Bishop Helps Community Commemorate Mining Heritage
A North East community came together today, Sunday September 9th, to pay tribute to its proud mining heritage.
Bishop Mark, Bishop of Jarrow, blessed the Miner’s Statue which stands outside the Bus Station at Concord, Washington, Wearside, as well as seven banners made by children from local primary schools.
Several hundred people attended the open-air ceremony, which was organised by Les Simpson, Chair of the Washington Miners and Community Heritage Group, and Derek Sleightholme, the Secretary.
The audience included civic guests, members of the public and children from Wessington, Usworth Colliery, Albany, St Bede’s, Springwell, JFK and Usworth Grange primary schools, some of whom gave specially-prepared readings based on their research into mining in the area.
Bishop Mark took time to talk to the children then blessed their school banners and the statue, which was erected in March this year having been created by renowned sculptor Carl Payne.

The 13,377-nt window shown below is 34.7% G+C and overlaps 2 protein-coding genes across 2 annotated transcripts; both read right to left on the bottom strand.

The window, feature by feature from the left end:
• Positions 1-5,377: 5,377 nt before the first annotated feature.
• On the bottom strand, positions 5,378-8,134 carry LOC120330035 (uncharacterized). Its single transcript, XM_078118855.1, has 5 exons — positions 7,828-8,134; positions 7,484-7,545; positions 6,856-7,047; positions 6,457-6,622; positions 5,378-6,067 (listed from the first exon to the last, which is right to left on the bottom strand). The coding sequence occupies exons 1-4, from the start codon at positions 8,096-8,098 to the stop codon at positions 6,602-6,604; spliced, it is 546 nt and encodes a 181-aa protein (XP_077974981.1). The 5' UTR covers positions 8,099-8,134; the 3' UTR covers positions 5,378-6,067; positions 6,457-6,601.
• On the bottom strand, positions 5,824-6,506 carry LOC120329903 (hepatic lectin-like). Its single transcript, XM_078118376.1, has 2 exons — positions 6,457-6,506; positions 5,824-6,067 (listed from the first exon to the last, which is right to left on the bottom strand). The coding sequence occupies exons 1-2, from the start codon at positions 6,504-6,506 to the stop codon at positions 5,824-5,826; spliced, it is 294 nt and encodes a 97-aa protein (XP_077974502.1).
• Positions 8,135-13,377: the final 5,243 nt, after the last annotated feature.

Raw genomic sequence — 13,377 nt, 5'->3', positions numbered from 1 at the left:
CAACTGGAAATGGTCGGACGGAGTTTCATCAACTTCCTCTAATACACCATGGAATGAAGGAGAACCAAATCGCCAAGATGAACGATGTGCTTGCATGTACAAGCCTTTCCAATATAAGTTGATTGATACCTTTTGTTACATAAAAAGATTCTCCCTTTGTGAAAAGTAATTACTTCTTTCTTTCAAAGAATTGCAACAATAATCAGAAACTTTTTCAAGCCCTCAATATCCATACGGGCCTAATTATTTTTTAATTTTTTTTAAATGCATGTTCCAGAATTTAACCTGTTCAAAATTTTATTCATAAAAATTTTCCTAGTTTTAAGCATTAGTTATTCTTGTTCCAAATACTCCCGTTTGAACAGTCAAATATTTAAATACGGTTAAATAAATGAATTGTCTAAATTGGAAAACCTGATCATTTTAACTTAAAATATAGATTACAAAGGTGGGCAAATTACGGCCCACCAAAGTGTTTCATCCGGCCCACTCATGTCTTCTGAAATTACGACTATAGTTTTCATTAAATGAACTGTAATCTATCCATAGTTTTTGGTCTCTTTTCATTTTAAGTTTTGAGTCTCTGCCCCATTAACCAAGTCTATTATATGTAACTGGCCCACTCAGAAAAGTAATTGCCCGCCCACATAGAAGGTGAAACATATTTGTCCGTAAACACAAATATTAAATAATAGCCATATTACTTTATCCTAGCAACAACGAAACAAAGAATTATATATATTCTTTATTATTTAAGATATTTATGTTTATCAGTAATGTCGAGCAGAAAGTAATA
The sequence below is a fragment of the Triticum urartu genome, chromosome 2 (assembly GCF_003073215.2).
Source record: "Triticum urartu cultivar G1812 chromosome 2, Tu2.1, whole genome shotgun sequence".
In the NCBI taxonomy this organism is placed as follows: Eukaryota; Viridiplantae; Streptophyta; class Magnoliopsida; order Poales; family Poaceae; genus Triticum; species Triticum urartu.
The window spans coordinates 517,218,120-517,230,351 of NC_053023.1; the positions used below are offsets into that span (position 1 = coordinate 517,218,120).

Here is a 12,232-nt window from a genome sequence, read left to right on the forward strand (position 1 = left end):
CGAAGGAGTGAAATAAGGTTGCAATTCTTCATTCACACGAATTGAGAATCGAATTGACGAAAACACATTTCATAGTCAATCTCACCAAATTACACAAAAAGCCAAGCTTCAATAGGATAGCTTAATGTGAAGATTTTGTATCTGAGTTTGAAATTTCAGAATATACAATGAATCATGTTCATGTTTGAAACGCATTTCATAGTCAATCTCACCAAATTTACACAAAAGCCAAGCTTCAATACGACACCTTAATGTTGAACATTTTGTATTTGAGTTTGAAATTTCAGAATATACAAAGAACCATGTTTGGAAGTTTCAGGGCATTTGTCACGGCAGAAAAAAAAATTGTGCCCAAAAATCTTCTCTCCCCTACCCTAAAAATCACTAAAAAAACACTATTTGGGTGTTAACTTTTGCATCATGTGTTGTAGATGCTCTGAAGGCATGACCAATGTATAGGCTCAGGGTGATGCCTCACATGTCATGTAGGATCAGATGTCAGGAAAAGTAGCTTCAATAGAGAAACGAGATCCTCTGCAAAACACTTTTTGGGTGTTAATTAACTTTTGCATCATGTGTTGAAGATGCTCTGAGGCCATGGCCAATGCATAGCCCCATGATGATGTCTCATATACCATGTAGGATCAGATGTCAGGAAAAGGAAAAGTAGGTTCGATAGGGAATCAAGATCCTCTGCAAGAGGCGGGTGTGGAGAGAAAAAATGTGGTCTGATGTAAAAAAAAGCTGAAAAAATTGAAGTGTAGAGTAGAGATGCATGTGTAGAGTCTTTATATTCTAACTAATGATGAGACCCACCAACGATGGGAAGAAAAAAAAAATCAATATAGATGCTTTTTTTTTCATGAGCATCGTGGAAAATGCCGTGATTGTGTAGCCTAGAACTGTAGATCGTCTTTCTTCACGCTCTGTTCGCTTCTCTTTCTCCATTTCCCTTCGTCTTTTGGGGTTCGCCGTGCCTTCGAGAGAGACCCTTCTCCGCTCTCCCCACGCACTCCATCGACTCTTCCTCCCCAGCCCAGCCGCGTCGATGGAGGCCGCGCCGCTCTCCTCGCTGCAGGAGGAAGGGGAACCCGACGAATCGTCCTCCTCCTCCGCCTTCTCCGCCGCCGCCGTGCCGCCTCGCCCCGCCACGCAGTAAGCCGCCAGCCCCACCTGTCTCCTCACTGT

The statue symbolises the Washington coal mining community. Pits at Springwell, Usworth, Washington, Washington Glebe, Harraton, Fatfield, North Biddick, Chaytor’s Haugh, Butney, as well as other shafts and workings, formed a vast underground web and every school in Washington is close to an old pit shaft.
Les Simpson said: “The event was very much about the children. You take a piece of coal into school and they do not know what it is. The event was about making sure that we do not forget the area’s mining heritage.”
Judith Monaghan, the Community Cohesion teacher at JFK Primary School, said: “The children have been fascinated during their research to learn about the pit shafts that are under the area’s schools. The work we have done on the readings and for the banner has been about raising their awareness of the area’s mining heritage.”
Bishop Mark said: “One of the things that struck me when I came back to the North East five years ago was that there was nothing to show that thousands of people had worked underground. The statue reminds people about something that was so important.
If you look at the commissions the artist has done, they tend to be footballers and celebrities. What is important about this sculpture is that it depicts ordinary people.”
Pictures By: Keith Blundy / Aegies Associates
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